Waste and Fecal Water Dumping
A lack of sufficient waste collection and storage facilities in many parts of the world — including all around the UK — has led to garbage and fecal matter entering waterways. This drives algal blooms which kill wildlife and can be toxic to both people and companion animals.
The Burning of Fossil Fuels
The toxic gasses that are emitted when we burn fossil fuels leads to ocean acidification, a devastating form of water pollution which kills aquatic life and destroys aquamarine ecosystems. The acidification can cause coral reefs to die, interrupt food webs, produce toxic algae, and more. The end result, if left unchecked, is almost always ocean dead zones.
If we continue to burn fossil fuels, we will create more ocean dead zones which is not only a tragic loss of biodiversity but a huge risk to human life as well.
Our globalized world requires goods to be shipped all over the planet and maritime traffic burns huge amounts of fuel, polluting air and water in the same way cars and airplanes do on land.
Cruise ships also produce huge amounts of gray water waste, from cooking, cleaning and washing clothes, a lot of which enters the ocean, sometimes illegally.
Are There Natural Causes of Water Pollution?
Climatic changes can cause water pollution as a part of the Earth’s natural cycles, but the majority of climatic changes are caused by unnaturally high carbon emissions from human activity, so cannot be regarded as natural.
What Are the Effects of Water Pollution?
The knock-on effects of water pollution, particularly in our oceans, are highly concerning for all life on our planet, including humans.
Interruption of Food Webs
Ocean acidification, oil spills, farmed animal slurry and run-off, and industry-related pollution, all result in eutrophication of water, which kills marine life, interrupting natural food webs.
Any interruption to any stage of a food web can result in catastrophic ecosystem collapse, where all marine life dies and we are left with biologically dead zones, occupied only by green algae or dominated by single species.
Marine biodiversity is incredibly complex and diverse, yet it is fragile, so when we pollute our waterways and starve our oceans of oxygen, we have a devastating impact on marine life.
Huge areas of coastal oceans are being declared as ‘biologically dead’, due to industries like animal farming allowing toxin-rich manure and fertilizer to run straight into the sea. The Gulf of Mexico, a once extremely biodiverse area, now has a dead zone spanning at least 8,000 square miles due to run-off from animal farming companies like Tyson Foods, the US’ largest meat producer.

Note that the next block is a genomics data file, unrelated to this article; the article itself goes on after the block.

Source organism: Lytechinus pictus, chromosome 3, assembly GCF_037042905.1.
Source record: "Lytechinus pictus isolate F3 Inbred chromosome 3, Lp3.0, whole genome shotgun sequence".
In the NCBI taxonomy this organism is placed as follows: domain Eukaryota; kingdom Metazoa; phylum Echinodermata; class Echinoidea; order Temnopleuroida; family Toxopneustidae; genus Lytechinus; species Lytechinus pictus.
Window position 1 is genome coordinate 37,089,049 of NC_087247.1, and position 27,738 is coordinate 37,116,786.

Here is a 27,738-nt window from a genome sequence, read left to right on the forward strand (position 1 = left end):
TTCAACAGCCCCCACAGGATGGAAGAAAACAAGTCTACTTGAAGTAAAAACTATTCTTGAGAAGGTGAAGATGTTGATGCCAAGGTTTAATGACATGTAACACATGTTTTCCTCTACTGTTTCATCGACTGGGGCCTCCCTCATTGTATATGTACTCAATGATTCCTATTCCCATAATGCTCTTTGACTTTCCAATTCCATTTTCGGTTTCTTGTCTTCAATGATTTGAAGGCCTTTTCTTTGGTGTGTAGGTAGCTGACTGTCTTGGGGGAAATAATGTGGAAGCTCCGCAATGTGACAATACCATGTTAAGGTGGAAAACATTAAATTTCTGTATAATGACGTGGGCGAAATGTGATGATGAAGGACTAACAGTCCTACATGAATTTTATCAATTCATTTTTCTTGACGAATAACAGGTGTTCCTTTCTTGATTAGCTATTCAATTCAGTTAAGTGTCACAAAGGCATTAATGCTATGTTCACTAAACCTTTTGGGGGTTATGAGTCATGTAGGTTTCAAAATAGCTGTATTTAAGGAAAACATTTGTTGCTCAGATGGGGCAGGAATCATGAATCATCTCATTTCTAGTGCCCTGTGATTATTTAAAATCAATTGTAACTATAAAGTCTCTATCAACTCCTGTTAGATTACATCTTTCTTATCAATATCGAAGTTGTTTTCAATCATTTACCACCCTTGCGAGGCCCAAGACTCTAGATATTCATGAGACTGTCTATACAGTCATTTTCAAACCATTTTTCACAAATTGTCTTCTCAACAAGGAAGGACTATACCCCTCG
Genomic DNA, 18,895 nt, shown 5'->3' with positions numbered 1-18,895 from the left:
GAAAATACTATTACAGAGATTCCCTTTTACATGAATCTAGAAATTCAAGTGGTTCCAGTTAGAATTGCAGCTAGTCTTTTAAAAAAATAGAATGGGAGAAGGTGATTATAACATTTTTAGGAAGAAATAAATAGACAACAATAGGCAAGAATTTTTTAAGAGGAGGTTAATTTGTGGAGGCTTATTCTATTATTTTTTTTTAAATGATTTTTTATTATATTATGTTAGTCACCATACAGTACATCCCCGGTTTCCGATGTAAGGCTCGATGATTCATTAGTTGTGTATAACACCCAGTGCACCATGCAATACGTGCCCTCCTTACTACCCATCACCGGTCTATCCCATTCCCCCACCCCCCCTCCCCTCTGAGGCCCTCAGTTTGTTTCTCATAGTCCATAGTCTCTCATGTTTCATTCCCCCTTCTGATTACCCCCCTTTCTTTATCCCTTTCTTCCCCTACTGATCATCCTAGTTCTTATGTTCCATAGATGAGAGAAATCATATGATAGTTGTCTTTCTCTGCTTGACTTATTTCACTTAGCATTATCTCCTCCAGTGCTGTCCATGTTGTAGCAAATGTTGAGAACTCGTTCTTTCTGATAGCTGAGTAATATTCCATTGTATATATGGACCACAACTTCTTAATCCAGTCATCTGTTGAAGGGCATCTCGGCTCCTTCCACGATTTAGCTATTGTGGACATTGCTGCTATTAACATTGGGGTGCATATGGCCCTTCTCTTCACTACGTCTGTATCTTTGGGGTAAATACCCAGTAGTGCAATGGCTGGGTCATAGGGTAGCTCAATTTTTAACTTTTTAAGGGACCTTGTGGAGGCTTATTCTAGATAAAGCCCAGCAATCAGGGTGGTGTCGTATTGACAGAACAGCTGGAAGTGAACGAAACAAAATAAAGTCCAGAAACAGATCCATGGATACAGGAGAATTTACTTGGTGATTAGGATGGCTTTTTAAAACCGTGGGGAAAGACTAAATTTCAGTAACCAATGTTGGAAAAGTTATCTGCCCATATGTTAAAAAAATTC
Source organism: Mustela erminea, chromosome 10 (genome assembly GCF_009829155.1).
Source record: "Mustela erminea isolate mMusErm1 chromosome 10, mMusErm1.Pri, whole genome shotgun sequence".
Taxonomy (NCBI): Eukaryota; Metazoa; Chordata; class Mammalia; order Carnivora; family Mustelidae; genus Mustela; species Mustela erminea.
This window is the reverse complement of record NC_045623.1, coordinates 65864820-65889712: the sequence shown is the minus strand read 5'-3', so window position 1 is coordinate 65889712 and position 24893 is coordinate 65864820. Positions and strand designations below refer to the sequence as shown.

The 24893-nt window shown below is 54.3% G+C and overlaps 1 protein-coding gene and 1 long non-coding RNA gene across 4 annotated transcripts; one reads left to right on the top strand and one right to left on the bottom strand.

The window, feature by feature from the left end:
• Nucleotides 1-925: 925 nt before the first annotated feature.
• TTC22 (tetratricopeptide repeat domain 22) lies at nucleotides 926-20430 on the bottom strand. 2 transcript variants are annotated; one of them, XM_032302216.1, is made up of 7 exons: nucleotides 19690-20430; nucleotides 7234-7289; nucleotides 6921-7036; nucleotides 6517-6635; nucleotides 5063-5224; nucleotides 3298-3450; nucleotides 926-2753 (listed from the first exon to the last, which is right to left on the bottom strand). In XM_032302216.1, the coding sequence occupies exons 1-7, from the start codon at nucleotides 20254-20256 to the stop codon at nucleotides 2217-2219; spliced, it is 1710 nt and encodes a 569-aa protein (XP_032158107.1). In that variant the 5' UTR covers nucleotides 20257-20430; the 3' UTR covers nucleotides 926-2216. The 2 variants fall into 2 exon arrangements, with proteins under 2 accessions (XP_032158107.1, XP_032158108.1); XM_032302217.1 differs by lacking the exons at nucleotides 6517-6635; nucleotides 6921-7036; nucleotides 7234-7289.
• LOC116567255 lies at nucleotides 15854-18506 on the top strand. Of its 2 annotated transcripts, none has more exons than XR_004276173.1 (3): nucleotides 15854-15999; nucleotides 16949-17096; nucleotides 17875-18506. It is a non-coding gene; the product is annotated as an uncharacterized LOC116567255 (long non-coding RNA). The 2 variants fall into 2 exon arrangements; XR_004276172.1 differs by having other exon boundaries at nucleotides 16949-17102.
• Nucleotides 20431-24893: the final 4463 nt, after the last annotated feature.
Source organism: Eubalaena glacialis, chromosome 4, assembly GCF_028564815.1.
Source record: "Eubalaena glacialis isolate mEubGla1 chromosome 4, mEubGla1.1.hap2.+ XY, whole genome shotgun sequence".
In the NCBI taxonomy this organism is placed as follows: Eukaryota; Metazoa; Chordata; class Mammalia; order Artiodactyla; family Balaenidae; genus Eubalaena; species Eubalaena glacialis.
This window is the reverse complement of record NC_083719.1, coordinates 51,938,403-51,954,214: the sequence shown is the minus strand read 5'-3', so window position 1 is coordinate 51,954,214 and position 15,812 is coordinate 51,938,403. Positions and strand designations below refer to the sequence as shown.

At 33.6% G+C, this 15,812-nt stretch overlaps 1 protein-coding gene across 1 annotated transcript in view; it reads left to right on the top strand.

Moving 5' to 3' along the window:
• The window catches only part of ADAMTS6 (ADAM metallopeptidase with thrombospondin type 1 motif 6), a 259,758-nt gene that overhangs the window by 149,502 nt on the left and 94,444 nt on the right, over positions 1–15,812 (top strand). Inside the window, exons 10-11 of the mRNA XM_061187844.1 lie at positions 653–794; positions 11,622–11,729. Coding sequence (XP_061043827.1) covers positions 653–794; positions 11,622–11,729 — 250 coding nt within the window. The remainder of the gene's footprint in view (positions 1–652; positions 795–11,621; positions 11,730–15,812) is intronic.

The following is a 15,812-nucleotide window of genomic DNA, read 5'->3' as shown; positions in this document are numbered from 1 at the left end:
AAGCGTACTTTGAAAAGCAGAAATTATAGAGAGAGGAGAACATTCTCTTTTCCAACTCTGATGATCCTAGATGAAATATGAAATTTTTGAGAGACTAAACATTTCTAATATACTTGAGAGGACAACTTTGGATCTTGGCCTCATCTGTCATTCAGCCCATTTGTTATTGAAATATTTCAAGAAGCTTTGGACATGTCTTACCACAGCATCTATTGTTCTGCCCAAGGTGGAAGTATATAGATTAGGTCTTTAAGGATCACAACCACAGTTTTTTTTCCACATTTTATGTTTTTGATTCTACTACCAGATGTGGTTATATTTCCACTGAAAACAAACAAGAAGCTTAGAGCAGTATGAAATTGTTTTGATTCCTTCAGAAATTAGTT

Industries like animal agriculture are environmentally racist, which means their polluting factory farms are more often located in poorer minority communities. This means those communities are left with poorer water quality and higher likelihood of health risks from the toxic water and air as a result.
Infant Mortality and Disease
Water pollution results in less clean and safe drinking water for people and the effect of this is felt most in areas of increased poverty. Water pollution raises the risk of water-borne diseases and puts young children at risk of death. Improved access to clean water and sanitation is proven to have a positive effect on infant mortality risk and incidence of disease.
Yet, industries like animal agriculture continue to waste massive amounts of water to produce their inefficient meat and dairy products, as well as target the poorest areas for their polluting factory operations. This means the poorest people may be left with limited access to safe drinking water, and the natural waterways available to them are too polluted to drink. As a result, they are more vulnerable to disease and infant mortality is raised.
Prevention of Water Pollution
In order to prevent water pollution, major polluters must be held properly accountable for their impact. As consumers, we can do this by avoiding their products altogether, and some of the biggest impacts we can have come from cutting meat and dairy from our diets and avoiding leather clothing. We can also campaign against factory farming in our local area to protect our waterways.
Responsibly disposing of our waste by properly recycling can also make a difference to plastic pollution, but the real change comes from our consumer choices. If we can, buying biodegradable products instead of single-use plastics will help avoid plastic waste reaching our oceans and rivers.
Industries like animal agriculture are polluting waterways and oceans all over our planet and as a result create ocean dead zones, strip biodiversity from precious ecosystems, and put local communities at risk.
By avoiding all animal products, we can make a significant contribution to better water quality all over the world.
If you want to do your part in protecting our rivers and oceans, try going vegan for the planet today.